Especially in recent years, it has become the sad reality that fraudsters are increasingly targeting seniors. Due to their trusting nature, seniors are the common victims of these types of scams while scammers are getting cleverer in their illegal schemes. Although the awareness of financial scams has been on the rise, the number of scams has unfortunately risen as well. Between 2013 and 2016, the Treasury Inspector General for Tax Administration has become aware of over 5,000 victims who have collectively paid over $26.5 million as a result of a scam.
10 Common Scams
Like anything else, awareness of these financial scams is the best way to reduce your risk of becoming a victim. Here’s a list of the ten most common financial scams targeting seniors provided by the National Council on Aging:
- Health Care Scam: A scammer acts as a Medicare representative requesting personal information. In some cases, a scammer will contact the individual again at a later date saying that he/she spoke with a family member and that it’s alright to provide their personal information, which is then used to bill Medicare so the scammer keeps the money.
- Grandchild scam: “Hi Grandma/Grandpa, do you know who this is?” If you hear this, it is the first warning sign that this might be a scam. Once the grandparent provides a name, the scammer will then pretend to be that grandchild and ask for money.
- Telemarketing: When compared to the national average, seniors typically make twice as many purchases over the phone, putting them at risk of fake telemarketing calls. Victims’ contact information is typically shared between scammers, so the same people are often repeat victims.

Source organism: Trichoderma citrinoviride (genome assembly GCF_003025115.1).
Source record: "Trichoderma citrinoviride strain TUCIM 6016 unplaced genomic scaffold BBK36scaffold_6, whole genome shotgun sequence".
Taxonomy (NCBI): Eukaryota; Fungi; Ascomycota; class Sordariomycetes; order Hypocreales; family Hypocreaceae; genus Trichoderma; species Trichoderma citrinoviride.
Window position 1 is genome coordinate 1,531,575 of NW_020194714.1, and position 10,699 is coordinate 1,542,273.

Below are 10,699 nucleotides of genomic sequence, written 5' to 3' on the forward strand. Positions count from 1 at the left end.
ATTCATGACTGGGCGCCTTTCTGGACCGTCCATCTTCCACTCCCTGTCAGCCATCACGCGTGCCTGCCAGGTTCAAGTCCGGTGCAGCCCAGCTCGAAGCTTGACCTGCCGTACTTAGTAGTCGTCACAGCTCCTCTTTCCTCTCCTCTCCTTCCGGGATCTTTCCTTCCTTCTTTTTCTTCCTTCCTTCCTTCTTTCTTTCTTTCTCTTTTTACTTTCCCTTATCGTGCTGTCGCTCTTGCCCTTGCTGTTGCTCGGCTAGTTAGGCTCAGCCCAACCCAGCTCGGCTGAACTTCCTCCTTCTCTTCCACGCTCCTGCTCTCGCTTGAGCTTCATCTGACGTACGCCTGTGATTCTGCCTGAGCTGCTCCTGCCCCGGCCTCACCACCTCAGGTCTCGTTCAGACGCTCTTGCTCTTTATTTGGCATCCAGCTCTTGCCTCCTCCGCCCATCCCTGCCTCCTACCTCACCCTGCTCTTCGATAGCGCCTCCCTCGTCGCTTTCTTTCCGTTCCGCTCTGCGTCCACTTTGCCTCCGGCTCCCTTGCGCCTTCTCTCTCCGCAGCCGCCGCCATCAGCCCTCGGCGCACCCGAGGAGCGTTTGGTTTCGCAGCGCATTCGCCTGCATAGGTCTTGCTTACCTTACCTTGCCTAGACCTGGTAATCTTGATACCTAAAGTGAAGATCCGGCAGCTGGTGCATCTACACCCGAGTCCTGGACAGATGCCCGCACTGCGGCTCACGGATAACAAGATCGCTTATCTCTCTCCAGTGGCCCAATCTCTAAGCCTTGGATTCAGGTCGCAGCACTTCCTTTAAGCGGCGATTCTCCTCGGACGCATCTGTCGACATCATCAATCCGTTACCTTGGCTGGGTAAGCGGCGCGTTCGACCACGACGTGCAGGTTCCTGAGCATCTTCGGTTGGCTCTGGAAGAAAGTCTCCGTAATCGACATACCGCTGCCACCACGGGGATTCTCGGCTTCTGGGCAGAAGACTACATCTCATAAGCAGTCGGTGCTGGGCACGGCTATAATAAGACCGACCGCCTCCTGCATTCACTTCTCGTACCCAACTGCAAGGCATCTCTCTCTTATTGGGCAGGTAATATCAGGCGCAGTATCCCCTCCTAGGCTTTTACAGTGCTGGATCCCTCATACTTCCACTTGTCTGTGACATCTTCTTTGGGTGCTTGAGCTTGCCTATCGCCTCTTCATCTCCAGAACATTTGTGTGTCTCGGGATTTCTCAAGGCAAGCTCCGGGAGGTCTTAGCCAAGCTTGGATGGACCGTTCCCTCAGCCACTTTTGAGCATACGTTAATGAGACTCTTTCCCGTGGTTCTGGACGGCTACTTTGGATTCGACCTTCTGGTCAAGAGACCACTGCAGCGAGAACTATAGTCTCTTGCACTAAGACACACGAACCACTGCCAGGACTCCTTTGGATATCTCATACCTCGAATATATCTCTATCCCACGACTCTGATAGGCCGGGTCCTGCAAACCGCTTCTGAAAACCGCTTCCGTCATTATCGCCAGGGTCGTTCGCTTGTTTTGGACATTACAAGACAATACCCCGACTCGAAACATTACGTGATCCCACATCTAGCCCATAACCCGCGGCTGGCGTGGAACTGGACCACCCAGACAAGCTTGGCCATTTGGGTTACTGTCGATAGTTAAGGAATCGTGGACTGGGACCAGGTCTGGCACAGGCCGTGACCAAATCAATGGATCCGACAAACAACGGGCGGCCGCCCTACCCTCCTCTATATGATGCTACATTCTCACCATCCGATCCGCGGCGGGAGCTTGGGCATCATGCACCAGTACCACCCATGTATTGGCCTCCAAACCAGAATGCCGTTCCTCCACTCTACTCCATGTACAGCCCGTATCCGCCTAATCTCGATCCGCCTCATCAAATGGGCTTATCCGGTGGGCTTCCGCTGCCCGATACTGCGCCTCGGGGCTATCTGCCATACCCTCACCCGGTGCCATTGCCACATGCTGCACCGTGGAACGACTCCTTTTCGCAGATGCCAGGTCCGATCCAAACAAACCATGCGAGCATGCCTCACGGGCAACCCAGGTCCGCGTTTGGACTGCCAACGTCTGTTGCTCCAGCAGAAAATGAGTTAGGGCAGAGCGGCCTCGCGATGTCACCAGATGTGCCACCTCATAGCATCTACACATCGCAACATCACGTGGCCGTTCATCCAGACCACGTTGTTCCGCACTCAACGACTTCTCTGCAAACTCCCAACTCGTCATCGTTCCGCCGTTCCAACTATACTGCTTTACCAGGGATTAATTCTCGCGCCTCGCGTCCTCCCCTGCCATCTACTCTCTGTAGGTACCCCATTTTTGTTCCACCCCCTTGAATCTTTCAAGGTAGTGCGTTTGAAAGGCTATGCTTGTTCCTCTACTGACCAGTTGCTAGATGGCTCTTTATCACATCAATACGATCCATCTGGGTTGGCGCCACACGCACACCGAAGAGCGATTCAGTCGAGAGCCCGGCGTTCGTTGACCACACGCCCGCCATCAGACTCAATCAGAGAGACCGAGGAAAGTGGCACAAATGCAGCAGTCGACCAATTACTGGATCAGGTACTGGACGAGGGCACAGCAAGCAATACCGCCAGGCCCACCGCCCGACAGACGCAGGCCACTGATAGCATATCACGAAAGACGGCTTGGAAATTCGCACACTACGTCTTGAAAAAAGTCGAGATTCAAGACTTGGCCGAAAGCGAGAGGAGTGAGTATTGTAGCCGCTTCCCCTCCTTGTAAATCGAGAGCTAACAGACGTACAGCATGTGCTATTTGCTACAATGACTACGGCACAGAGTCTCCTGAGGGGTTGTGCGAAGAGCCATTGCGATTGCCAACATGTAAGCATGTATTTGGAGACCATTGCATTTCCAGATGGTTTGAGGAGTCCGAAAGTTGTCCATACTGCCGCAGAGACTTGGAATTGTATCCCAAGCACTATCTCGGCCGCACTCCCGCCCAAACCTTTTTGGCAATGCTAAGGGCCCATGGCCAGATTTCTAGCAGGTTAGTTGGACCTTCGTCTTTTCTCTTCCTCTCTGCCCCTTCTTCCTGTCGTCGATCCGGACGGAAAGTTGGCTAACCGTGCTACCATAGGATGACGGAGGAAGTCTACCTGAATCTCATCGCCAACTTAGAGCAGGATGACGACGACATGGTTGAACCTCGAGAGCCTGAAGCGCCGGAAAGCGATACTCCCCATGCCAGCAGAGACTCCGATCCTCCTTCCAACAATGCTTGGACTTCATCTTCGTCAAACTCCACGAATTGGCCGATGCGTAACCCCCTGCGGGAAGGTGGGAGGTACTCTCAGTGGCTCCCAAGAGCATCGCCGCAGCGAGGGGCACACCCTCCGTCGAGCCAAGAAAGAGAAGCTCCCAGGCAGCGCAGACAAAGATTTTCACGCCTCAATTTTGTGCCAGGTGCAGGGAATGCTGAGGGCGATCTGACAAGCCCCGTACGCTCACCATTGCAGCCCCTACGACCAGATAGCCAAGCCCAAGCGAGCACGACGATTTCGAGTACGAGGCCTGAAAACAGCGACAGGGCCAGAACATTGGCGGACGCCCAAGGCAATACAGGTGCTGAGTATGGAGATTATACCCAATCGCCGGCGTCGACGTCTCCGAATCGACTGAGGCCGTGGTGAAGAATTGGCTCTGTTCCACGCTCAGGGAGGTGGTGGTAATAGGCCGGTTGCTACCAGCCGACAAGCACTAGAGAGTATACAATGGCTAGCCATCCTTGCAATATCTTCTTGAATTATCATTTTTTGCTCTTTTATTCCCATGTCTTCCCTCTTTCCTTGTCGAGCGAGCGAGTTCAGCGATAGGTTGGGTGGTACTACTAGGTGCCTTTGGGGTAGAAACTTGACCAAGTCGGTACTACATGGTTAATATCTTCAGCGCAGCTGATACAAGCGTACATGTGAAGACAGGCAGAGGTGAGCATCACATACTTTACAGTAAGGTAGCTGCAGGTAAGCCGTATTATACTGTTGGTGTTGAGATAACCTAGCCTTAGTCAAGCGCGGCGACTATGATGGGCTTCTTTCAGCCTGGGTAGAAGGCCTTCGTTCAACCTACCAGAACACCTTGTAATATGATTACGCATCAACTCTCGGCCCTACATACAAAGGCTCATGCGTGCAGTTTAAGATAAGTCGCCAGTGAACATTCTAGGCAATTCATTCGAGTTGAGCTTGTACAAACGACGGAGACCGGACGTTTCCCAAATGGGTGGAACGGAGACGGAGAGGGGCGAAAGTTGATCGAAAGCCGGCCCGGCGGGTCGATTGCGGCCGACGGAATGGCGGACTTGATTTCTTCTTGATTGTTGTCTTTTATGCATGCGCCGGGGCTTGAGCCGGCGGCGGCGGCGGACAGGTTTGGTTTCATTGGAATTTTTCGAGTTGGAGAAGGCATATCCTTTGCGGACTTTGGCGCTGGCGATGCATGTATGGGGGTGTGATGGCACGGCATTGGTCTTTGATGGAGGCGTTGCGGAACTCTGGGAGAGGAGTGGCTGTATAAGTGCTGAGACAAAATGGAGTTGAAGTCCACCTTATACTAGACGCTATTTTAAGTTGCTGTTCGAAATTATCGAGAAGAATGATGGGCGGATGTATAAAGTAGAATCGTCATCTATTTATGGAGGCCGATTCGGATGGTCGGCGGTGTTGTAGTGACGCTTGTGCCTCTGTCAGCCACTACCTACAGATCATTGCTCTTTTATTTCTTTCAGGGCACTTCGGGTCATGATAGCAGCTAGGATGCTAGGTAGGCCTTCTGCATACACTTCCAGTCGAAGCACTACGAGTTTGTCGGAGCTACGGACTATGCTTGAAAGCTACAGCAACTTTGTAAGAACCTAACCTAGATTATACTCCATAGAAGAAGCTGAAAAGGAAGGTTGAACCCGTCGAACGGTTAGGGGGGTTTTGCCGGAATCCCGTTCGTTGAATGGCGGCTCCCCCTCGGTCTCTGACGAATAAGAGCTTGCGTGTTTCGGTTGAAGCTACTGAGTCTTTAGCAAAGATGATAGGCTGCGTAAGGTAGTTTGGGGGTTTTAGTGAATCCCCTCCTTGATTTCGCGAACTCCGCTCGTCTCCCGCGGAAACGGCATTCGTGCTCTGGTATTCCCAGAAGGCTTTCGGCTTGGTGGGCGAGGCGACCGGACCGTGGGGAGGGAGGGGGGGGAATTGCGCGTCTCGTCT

- Prescription Drug Scam: Prescription drugs can be expensive, leading seniors to look for deals online. But if the medications are purchased from an illegitimate source, then not only will your health condition be left untreated, but the drug might also damage your health.
- Scams via the Internet: The selling of counterfeit prescription drugs is not the only scam online. Beware of pop-up browser windows encouraging you to download expensive (and fake) anti-virus programs and emails requesting you to update or verify your personal information with a seemingly legitimate company or institution.
- Fake Anti-Aging Products: With society’s ‘youth-obsessed’ nature, it can be tempting to use beauty products that conceal age, but the selling of fake treatments and medications, including fake Botox and other outlandish homeopathic remedies, have been on the rise.
- Lottery Scams: A red flag should immediately go up if you’re told that you’ve won a lottery or sweepstakes and that you need to pay a fee to get the prize. Seniors will be sent a fake check while the scammers pocket the prize’s fee.
- Dishonest Financial Advisers: Always monitor the money flow in your investment accounts as there are some financial advisers out there who are guilty of embezzlement and fraud. That’s not to say that honest and ethical financial advisers don’t exist, but if you’re dealing with professionals who advise you in your financial decisions, make sure to request bank statements and check them frequently.
- Funeral and Cemetery Plot Scams: Some funeral homes have also been known to be dishonest. Some will continuously pester you to buy the most expensive casket while others will add unnecessary costs to the total bill.
- Obituary Scam: Scammers read obituaries and call the deceased’s widow or family members in order to collect money for a supposed debt that the deceased left behind. Scammers might also come directly to your door with a delivery and demand immediate payment for an item they claim the deceased ordered before their death.
Here’s the rule of thumb when deciding if something is potentially a scam: if it’s too good to be true, it probably is. Click to learn more tips on how you can protect yourself from senior scams.